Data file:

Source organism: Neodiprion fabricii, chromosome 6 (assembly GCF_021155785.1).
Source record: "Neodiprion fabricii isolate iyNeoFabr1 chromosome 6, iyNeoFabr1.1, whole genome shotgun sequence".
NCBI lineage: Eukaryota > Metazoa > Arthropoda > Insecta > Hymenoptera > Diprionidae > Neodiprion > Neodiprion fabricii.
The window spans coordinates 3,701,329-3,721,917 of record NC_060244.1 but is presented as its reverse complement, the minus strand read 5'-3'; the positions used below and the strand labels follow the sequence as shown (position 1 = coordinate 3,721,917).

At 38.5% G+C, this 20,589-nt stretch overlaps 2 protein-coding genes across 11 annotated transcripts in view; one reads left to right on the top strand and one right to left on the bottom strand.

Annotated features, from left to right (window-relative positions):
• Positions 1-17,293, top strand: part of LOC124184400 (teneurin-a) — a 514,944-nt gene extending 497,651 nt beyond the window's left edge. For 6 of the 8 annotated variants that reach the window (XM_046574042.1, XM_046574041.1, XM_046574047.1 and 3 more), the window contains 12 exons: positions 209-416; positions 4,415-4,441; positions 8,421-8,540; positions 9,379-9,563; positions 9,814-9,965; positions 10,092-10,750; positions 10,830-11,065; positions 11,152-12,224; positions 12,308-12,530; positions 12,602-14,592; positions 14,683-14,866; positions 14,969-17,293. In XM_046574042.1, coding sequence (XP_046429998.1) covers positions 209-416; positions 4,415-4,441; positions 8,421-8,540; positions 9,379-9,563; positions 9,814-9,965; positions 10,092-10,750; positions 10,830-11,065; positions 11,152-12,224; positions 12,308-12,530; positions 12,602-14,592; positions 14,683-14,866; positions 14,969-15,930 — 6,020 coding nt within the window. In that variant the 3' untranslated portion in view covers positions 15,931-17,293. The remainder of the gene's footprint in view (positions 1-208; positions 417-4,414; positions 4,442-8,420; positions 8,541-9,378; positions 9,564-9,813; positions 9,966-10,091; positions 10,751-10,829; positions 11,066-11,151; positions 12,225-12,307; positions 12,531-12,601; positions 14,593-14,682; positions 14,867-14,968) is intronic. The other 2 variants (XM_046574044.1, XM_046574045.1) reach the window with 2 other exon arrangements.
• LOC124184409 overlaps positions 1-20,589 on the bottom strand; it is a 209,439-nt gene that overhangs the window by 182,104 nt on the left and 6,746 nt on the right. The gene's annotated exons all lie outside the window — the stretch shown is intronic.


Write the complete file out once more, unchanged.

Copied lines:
Source organism: Neodiprion fabricii, chromosome 6 (assembly GCF_021155785.1).
Source record: "Neodiprion fabricii isolate iyNeoFabr1 chromosome 6, iyNeoFabr1.1, whole genome shotgun sequence".
NCBI lineage: Eukaryota > Metazoa > Arthropoda > Insecta > Hymenoptera > Diprionidae > Neodiprion > Neodiprion fabricii.
The window spans coordinates 3,701,329-3,721,917 of record NC_060244.1 but is presented as its reverse complement, the minus strand read 5'-3'; the positions used below and the strand labels follow the sequence as shown (position 1 = coordinate 3,721,917).

At 38.5% G+C, this 20,589-nt stretch overlaps 2 protein-coding genes across 11 annotated transcripts in view; one reads left to right on the top strand and one right to left on the bottom strand.

Annotated features, from left to right (window-relative positions):
• Positions 1-17,293, top strand: part of LOC124184400 (teneurin-a) — a 514,944-nt gene extending 497,651 nt beyond the window's left edge. For 6 of the 8 annotated variants that reach the window (XM_046574042.1, XM_046574041.1, XM_046574047.1 and 3 more), the window contains 12 exons: positions 209-416; positions 4,415-4,441; positions 8,421-8,540; positions 9,379-9,563; positions 9,814-9,965; positions 10,092-10,750; positions 10,830-11,065; positions 11,152-12,224; positions 12,308-12,530; positions 12,602-14,592; positions 14,683-14,866; positions 14,969-17,293. In XM_046574042.1, coding sequence (XP_046429998.1) covers positions 209-416; positions 4,415-4,441; positions 8,421-8,540; positions 9,379-9,563; positions 9,814-9,965; positions 10,092-10,750; positions 10,830-11,065; positions 11,152-12,224; positions 12,308-12,530; positions 12,602-14,592; positions 14,683-14,866; positions 14,969-15,930 — 6,020 coding nt within the window. In that variant the 3' untranslated portion in view covers positions 15,931-17,293. The remainder of the gene's footprint in view (positions 1-208; positions 417-4,414; positions 4,442-8,420; positions 8,541-9,378; positions 9,564-9,813; positions 9,966-10,091; positions 10,751-10,829; positions 11,066-11,151; positions 12,225-12,307; positions 12,531-12,601; positions 14,593-14,682; positions 14,867-14,968) is intronic. The other 2 variants (XM_046574044.1, XM_046574045.1) reach the window with 2 other exon arrangements.
• LOC124184409 overlaps positions 1-20,589 on the bottom strand; it is a 209,439-nt gene that overhangs the window by 182,104 nt on the left and 6,746 nt on the right. The gene's annotated exons all lie outside the window — the stretch shown is intronic.